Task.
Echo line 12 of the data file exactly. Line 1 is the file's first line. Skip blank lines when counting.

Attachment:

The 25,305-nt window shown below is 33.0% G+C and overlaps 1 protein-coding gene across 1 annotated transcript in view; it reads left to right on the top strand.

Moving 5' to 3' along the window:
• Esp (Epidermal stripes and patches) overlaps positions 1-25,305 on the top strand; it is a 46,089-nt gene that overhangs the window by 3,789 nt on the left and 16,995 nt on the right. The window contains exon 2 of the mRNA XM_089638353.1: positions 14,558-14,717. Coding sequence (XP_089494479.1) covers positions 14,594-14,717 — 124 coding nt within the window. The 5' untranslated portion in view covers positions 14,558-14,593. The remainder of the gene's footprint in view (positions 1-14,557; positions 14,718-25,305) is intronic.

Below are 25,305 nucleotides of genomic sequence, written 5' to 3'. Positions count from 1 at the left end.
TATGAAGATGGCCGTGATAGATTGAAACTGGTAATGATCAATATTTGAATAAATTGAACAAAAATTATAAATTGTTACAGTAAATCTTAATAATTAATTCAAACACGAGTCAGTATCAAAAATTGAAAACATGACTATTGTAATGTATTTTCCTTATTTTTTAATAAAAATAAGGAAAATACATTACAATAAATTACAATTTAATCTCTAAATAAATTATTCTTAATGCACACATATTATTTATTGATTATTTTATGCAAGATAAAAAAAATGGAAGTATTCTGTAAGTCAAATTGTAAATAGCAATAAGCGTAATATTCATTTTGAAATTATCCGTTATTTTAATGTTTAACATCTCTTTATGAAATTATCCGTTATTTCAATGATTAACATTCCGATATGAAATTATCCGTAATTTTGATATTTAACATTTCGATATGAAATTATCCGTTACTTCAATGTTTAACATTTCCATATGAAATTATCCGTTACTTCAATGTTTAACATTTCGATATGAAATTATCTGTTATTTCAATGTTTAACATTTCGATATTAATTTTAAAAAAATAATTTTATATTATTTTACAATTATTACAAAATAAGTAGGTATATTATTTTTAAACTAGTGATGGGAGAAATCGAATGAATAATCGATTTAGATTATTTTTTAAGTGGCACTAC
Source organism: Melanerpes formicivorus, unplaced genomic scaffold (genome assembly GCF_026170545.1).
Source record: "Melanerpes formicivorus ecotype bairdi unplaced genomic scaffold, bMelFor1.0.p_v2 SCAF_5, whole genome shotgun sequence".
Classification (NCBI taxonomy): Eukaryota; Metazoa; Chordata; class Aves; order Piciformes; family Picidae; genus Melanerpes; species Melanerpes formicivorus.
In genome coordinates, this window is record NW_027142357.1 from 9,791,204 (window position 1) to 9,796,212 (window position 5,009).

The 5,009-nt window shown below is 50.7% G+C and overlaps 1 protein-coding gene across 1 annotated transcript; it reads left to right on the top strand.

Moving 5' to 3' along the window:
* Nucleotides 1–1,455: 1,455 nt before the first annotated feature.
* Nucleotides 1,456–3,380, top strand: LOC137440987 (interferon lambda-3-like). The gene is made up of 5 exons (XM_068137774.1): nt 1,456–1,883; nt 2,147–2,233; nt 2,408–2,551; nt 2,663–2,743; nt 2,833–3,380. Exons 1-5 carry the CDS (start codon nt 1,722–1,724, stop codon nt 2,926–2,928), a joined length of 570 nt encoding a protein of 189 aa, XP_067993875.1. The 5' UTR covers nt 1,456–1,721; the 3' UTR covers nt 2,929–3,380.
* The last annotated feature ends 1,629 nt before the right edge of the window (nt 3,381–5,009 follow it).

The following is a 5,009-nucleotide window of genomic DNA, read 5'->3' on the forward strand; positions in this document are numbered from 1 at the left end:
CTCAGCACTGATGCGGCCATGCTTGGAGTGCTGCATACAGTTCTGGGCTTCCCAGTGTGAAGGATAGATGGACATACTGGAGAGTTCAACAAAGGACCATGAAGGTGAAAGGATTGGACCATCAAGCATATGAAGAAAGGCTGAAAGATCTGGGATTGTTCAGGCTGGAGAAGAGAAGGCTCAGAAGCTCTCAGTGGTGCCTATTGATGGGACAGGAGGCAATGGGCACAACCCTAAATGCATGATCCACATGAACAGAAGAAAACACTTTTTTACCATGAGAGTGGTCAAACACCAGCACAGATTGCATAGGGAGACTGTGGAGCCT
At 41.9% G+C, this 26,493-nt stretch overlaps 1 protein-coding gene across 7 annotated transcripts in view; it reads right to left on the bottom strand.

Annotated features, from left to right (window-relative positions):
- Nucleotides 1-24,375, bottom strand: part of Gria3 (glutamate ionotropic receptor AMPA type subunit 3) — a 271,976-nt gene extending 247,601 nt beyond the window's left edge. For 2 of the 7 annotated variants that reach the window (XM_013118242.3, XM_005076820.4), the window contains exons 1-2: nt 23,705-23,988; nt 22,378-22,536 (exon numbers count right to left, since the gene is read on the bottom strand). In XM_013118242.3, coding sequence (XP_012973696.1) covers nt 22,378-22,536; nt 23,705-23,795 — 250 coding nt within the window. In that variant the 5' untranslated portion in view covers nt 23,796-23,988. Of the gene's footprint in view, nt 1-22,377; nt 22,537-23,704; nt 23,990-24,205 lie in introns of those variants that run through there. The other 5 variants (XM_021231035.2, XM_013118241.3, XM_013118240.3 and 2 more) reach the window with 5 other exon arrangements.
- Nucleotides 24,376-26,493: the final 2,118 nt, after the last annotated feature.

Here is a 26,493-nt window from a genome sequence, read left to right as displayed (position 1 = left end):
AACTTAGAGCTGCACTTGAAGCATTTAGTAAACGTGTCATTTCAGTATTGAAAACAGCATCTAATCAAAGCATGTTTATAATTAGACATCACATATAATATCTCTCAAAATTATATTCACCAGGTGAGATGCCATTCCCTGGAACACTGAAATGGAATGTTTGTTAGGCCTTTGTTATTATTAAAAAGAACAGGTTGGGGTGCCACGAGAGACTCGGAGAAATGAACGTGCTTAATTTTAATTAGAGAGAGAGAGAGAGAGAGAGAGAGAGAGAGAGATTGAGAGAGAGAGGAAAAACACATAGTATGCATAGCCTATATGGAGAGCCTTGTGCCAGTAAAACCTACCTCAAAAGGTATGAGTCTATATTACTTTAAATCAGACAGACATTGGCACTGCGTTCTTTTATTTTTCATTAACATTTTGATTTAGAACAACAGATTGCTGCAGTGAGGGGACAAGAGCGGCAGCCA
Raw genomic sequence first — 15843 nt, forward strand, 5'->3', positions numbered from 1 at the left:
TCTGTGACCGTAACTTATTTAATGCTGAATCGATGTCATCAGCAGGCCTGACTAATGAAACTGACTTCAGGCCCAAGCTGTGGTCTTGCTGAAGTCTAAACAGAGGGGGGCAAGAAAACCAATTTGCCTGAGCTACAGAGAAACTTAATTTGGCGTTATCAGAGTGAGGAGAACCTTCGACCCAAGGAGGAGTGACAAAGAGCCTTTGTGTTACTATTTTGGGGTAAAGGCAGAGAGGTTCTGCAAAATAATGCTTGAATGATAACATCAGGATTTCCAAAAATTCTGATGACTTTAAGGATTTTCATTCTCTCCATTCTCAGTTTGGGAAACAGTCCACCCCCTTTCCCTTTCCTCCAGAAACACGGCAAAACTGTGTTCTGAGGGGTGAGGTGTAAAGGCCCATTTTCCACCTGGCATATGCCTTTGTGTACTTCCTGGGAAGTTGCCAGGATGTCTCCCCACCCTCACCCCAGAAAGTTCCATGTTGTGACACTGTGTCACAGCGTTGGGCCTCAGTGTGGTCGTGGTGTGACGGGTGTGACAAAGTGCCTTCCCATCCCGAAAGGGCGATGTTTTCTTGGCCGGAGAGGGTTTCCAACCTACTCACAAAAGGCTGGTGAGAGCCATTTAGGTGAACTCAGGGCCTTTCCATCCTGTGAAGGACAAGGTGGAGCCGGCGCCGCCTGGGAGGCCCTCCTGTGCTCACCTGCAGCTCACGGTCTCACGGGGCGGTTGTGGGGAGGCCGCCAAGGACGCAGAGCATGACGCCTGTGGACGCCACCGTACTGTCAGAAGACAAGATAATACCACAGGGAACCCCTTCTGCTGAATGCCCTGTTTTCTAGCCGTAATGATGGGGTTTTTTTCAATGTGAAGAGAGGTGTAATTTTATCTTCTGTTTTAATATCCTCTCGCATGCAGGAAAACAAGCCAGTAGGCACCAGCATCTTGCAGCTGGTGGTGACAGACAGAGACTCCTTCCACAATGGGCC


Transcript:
* Nucleotides 1–1,455: 1,455 nt before the first annotated feature.